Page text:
Keira Knightley gives voice to Charlotte Salomon, the German-Jewish painter who said she killed her own grandfather after he abused her, in a powerful but flawed biopic
This powerful but flawed animation depicts the brilliant German Jewish artist Charlotte Salomon, creator of a remarkable series of quasi-autobiographical gouaches entitled Life? or Theatre?, painted in the period of her exile in Vichy France from 1941 to 1943, before she was taken to Auschwitz and there murdered at the age of 26; the paintings themselves are now held in Amsterdam’s Jewish Museum.
The movie is part of a vital tradition of representing the Holocaust through powerful animated images, stemming back to Art Spiegelman’s graphic novel Maus. Screenwriters Erik Rutherford and David Bezmozgis have worked from the narrative suggested by the artwork, but also from a confessional document that remained unpublished until 2015, in which Salomon revealed, among other things, that she murdered her grandfather. The directors are TV animators Tahir Rana (making his feature debut) and Éric Warin; Keira Knightley (and Marion Cotillard in the French language version) voices Salomon, who was a talented young artist in early 1930s Berlin. Her father Albert (Eddie Marsan) is a prosperous doctor and decorated first world war veteran, and stepmother Paula is a renowned classical singer; she is voiced by Helen McCrory, in her final film role.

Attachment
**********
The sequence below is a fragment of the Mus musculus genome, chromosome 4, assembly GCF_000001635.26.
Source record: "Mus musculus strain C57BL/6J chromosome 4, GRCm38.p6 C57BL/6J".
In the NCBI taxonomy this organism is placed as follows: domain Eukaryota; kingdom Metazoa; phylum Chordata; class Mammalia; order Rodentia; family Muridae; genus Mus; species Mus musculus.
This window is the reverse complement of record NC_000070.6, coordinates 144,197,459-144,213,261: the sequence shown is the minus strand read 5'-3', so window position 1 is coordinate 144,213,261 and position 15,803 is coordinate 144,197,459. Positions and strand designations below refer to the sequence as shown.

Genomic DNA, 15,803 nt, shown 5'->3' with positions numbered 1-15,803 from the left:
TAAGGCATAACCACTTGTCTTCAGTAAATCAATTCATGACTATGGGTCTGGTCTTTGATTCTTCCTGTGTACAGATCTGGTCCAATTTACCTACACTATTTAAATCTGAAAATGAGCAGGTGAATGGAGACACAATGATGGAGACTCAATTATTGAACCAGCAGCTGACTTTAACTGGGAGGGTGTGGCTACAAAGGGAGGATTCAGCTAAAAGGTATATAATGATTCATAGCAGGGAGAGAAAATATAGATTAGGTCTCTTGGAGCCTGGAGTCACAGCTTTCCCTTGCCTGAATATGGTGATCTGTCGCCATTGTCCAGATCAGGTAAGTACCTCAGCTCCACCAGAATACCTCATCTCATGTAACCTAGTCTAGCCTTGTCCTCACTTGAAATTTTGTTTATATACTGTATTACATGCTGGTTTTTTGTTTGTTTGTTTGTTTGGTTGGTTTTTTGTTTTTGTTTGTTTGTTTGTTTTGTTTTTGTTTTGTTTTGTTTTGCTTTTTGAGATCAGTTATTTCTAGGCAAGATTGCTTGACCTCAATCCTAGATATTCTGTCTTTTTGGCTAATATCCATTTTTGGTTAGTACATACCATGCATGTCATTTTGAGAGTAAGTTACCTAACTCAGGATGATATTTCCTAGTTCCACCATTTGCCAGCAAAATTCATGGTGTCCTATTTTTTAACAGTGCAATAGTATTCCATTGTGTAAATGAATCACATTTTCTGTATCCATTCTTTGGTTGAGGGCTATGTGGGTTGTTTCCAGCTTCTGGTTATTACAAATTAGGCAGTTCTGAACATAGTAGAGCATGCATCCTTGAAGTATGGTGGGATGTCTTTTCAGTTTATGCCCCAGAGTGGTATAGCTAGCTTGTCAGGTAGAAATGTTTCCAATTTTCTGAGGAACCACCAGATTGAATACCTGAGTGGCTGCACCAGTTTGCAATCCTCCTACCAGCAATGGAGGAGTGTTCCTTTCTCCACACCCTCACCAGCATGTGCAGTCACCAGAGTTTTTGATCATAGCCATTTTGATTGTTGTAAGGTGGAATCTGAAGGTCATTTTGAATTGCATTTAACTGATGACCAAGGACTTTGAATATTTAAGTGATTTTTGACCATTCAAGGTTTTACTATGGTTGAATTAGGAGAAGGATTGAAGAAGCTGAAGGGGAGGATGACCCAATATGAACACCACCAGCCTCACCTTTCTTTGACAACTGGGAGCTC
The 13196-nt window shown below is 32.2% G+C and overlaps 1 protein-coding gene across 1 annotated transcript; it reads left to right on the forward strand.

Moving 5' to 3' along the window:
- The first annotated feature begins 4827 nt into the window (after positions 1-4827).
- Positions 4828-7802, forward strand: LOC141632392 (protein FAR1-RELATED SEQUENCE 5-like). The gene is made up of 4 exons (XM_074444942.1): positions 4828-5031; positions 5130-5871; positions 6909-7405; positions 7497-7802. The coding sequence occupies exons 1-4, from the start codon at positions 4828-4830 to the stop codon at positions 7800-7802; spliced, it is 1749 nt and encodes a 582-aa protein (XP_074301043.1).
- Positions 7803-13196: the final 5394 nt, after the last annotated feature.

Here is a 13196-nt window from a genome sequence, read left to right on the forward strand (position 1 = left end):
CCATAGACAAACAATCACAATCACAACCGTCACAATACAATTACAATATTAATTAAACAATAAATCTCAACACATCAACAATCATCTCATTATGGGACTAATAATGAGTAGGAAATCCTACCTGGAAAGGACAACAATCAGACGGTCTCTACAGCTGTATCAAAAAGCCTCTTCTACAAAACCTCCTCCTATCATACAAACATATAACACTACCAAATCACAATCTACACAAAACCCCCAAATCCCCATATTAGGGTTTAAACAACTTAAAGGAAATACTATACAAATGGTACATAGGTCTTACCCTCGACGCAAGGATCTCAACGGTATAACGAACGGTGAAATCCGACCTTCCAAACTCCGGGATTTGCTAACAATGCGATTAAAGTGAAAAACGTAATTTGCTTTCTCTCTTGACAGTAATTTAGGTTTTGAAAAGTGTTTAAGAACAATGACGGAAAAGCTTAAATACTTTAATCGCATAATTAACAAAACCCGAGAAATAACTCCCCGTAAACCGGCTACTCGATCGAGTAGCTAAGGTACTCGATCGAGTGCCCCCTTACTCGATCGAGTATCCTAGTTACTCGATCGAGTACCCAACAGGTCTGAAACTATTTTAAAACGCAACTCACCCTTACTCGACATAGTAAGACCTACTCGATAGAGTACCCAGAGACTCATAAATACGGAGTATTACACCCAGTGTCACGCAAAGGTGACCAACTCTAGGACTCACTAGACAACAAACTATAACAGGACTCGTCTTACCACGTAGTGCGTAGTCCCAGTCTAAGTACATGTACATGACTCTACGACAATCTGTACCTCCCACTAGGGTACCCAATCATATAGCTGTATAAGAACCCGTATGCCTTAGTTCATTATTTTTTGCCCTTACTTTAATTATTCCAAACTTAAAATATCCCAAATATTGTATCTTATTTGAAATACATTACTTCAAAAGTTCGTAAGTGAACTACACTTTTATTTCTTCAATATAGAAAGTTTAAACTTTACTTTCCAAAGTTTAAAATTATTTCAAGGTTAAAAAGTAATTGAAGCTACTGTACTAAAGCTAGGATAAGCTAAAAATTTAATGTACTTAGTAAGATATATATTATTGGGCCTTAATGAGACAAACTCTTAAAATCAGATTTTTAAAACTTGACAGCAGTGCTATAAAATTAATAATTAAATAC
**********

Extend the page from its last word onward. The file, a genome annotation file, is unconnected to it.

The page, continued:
As the Nazi tyranny tightens, Charlotte is sent away by her parents to live in the south of France with her ailing, stricken grandmother (Brenda Blethyn) and glowering, increasingly angry grandfather (Jim Broadbent), a man embittered by the injustices of fate, antisemitic abuse and by the terrible history of suicide in the family, which has been kept secret from Charlotte. The three live initially in a handsome villa owned by a sympathetic American patron, Ottilie Moore (Sophie Okonedo), and it is in France that Charlotte begins to pour out her soul in her paintings, and where she (by her own admission) later killed her widowed grandfather.
This is an absorbingly told story; Knightley’s vocal performance is engaging and Charlotte’s face, in particular, is strongly and expressively drawn. But the film arguably fudges one of the most important issues of Charlotte’s life: her grandfather’s abusive relationshipwith her. It is shown here as mere unpleasant bad temper and cruel invective on his part, but Salomon, in the same posthumously published manuscript that is a source for the murder scene, indicated that he wanted to share her bed.
The film-makers have argued that there is not enough clear evidence for sexual abuse for this to be included. That is legitimate artistic prerogative. Creative licence is in any case in the spirit of the paintings themselves. But having taken at face value Charlotte’s claim to have poisoned her grandfather, it is disconcerting for this film to ignore abuse as motive, to omit any indication of the dysfunctional and predatory behaviour that would certainly explain Charlotte’s killing him. The murder is frankly unmotivated here; and even if it were supposed to be a type of euthanasia, a mercy killing for a wretched and defeated old man, that too is unsatisfactorily represented. It does not, though, detract from the wider force and sympathy of the story being told.